Water in the Garden-Landscape-World

Clémence Mathieu

The garden is located along the conceptual line that relates landscapes and the world. Landscape architect Michel Corajoud describes this relationship of continuity, this vision of a cosmos-landscape, in Le paysage, c’est l’endroit où le ciel et la terre se touchent (landscape is the place where the sky and the earth touch): “Landscapes are inexhaustible, in the sense that they offer multiple indications of what they are, what they were and what they could be. In fact, all the scars of the past are inscribed and endure in the very flesh of what a landscape is. Landscapes are memories, and I can ask them questions,” (M. Corajoud, 2010).  Landscapes are located on multiple temporal scales that engage with ancestral forces and diverse pasts, and gardens form part of this complex relationship.

The castle-museum of La Roche Jagu in the Côtes d’Armor in Brittany is an active and powerful garden-landscape-world. I came across it whilst participating in an exhibition on medicinal plants for the castle-museum and the stories of deep relationships between humans and their environment that emerged from the exhibition seemed to fit perfectly within this place.

The castle of La Roche Jagu is situated at the top of a rocky outcrop overlooking the Trieux River, a meandering snake-like body of water mixing fresh and salty water. The garden spreads from the castle, to the cliff edge and all the way down the hillside to the river. The parts of the garden that are attached to the castle are inspired by medieval gardens, with smaller, simple and courteous gardens. We can consider these gardens small fragments, small stories from ancient times, with a strong human presence and a routine gardening practice.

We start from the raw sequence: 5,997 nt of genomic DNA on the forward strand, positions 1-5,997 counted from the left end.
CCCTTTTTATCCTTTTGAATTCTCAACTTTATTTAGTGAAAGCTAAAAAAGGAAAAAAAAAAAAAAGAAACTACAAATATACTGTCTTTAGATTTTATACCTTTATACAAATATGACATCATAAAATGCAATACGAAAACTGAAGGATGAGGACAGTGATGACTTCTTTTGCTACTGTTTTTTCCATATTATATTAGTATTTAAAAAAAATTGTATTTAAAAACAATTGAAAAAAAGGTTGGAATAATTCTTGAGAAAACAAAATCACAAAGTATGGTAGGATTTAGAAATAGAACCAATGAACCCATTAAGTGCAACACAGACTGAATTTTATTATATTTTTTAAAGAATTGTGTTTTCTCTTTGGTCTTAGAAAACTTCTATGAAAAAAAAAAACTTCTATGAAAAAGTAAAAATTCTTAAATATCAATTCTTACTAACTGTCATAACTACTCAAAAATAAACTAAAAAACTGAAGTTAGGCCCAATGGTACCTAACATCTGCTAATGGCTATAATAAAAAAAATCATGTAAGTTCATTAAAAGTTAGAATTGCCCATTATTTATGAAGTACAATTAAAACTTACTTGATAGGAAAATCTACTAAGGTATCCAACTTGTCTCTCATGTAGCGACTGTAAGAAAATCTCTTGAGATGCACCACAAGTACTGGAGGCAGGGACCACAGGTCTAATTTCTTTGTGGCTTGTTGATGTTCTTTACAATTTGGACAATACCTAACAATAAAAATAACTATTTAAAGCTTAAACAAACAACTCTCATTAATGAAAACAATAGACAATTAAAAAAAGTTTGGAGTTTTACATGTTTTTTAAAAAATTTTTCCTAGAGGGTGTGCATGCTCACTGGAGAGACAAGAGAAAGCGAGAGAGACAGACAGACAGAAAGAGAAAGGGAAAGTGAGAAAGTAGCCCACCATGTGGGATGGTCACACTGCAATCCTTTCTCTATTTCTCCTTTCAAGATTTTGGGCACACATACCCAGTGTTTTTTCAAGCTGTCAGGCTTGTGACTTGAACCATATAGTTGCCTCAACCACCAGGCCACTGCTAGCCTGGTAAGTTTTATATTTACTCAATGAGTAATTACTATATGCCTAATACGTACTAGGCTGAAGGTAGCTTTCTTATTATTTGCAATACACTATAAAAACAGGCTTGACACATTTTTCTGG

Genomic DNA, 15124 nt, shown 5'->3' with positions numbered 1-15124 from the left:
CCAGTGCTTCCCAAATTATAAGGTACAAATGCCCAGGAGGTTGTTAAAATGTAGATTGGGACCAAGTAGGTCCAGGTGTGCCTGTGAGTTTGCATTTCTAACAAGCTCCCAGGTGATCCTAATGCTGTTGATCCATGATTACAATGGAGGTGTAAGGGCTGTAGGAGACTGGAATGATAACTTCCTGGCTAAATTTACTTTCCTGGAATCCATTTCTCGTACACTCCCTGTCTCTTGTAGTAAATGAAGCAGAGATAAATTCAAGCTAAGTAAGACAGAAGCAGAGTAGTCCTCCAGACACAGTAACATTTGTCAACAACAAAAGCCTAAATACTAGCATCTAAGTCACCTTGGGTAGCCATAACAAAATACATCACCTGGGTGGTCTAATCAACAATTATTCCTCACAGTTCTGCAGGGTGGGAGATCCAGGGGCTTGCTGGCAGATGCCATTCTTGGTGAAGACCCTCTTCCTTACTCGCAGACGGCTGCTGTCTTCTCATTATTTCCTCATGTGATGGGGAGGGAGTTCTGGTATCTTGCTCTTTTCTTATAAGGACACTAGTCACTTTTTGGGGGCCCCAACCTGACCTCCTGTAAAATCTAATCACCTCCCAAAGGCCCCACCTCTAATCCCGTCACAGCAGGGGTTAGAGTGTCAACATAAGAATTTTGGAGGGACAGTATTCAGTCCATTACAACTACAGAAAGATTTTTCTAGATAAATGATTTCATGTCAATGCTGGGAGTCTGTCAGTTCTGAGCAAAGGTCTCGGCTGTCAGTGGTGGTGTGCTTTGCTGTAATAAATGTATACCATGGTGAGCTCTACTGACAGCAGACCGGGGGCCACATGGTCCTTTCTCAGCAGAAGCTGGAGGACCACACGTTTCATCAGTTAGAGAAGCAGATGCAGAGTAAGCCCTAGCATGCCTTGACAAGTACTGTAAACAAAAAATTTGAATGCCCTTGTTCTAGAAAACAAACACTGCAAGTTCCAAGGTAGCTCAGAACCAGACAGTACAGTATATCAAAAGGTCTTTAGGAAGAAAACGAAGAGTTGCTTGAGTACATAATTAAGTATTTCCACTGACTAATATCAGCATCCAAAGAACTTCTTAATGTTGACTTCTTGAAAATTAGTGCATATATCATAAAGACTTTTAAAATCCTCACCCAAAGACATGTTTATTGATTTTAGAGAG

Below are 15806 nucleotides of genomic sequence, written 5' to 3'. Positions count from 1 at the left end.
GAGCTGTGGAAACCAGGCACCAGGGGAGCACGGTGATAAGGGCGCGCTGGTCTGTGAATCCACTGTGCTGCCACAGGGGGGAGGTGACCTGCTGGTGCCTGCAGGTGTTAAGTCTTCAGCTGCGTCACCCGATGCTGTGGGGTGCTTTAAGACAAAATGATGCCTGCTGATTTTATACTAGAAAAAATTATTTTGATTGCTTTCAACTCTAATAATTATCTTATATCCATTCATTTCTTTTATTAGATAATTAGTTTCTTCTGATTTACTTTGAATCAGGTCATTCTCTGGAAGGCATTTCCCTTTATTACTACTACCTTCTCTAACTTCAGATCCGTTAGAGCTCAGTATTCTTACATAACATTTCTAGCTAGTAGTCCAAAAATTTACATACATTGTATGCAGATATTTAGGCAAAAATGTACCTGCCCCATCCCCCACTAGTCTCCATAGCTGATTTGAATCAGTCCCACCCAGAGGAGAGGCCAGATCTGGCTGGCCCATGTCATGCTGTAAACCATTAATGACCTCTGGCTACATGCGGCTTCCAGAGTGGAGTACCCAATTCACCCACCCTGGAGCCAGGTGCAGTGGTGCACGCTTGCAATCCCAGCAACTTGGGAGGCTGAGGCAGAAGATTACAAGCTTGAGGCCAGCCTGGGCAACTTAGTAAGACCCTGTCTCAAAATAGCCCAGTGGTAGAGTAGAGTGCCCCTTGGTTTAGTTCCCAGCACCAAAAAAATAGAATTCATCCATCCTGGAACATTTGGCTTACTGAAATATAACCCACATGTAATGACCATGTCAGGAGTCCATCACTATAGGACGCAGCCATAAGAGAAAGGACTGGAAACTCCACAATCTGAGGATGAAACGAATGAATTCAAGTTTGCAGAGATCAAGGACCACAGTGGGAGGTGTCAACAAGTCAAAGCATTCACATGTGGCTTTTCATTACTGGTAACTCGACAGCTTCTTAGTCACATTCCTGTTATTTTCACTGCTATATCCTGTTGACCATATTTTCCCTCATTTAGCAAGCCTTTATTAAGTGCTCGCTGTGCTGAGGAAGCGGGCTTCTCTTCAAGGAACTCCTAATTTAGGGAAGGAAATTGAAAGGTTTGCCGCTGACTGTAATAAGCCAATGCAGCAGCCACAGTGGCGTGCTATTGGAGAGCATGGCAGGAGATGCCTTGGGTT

The rest of the park tells another story: that of water, the water that shapes landscapes and is the starting point of all life on this planet. The water runs from higher to lower grounds. Along that trajectory, multispecies narratives between humans and non-humans merge into the larger watery narrative held by this body of water. Someone taking a walk along this river discovers an entire world, ranging from the open pasture prairies, and the very dark alluvial forest, to areas where the water pools, calling to mind ancient washing places. As we descend towards the Trieux, the water turns brackish, then salty, as it gets closer to the river’s mouth. The gardeners who take care of this park tread carefully and garden attentively, in order to allow the movement, fluctuations and relationships between different beings that constitute this place across the seasons and through time. 

And so, the garden tells the story of the landscape, which tells the story of the world and of these timeless relationships between the natural world and living beings.
Michel Corajoud (2010). Le paysage, c’est l’endroit où le ciel et la terre se touchent. Actes Sud Nature.